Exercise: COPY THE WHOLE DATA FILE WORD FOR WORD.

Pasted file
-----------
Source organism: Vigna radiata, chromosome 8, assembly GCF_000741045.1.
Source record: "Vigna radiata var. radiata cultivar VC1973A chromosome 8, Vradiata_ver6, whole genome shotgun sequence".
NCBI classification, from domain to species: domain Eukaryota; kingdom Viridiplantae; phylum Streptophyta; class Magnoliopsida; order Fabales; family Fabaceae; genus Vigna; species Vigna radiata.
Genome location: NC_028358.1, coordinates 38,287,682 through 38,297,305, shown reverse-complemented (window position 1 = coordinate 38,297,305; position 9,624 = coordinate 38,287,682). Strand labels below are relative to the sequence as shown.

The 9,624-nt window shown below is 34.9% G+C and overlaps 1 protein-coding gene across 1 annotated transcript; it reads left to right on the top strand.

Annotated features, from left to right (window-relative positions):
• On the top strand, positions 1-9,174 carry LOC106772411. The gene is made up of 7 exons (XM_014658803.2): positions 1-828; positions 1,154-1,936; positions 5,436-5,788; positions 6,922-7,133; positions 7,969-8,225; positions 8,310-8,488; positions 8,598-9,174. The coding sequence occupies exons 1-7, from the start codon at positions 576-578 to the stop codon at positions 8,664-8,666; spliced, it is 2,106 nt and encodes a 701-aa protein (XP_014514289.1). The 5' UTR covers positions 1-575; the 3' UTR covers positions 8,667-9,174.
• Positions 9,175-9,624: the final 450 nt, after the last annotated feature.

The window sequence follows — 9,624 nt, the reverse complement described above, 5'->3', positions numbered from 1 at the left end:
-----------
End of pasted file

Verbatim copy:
Source organism: Vigna radiata, chromosome 8, assembly GCF_000741045.1.
Source record: "Vigna radiata var. radiata cultivar VC1973A chromosome 8, Vradiata_ver6, whole genome shotgun sequence".
NCBI classification, from domain to species: domain Eukaryota; kingdom Viridiplantae; phylum Streptophyta; class Magnoliopsida; order Fabales; family Fabaceae; genus Vigna; species Vigna radiata.
Genome location: NC_028358.1, coordinates 38,287,682 through 38,297,305, shown reverse-complemented (window position 1 = coordinate 38,297,305; position 9,624 = coordinate 38,287,682). Strand labels below are relative to the sequence as shown.

The 9,624-nt window shown below is 34.9% G+C and overlaps 1 protein-coding gene across 1 annotated transcript; it reads left to right on the top strand.

Annotated features, from left to right (window-relative positions):
• On the top strand, positions 1-9,174 carry LOC106772411. The gene is made up of 7 exons (XM_014658803.2): positions 1-828; positions 1,154-1,936; positions 5,436-5,788; positions 6,922-7,133; positions 7,969-8,225; positions 8,310-8,488; positions 8,598-9,174. The coding sequence occupies exons 1-7, from the start codon at positions 576-578 to the stop codon at positions 8,664-8,666; spliced, it is 2,106 nt and encodes a 701-aa protein (XP_014514289.1). The 5' UTR covers positions 1-575; the 3' UTR covers positions 8,667-9,174.
• Positions 9,175-9,624: the final 450 nt, after the last annotated feature.

The window sequence follows — 9,624 nt, the reverse complement described above, 5'->3', positions numbered from 1 at the left end: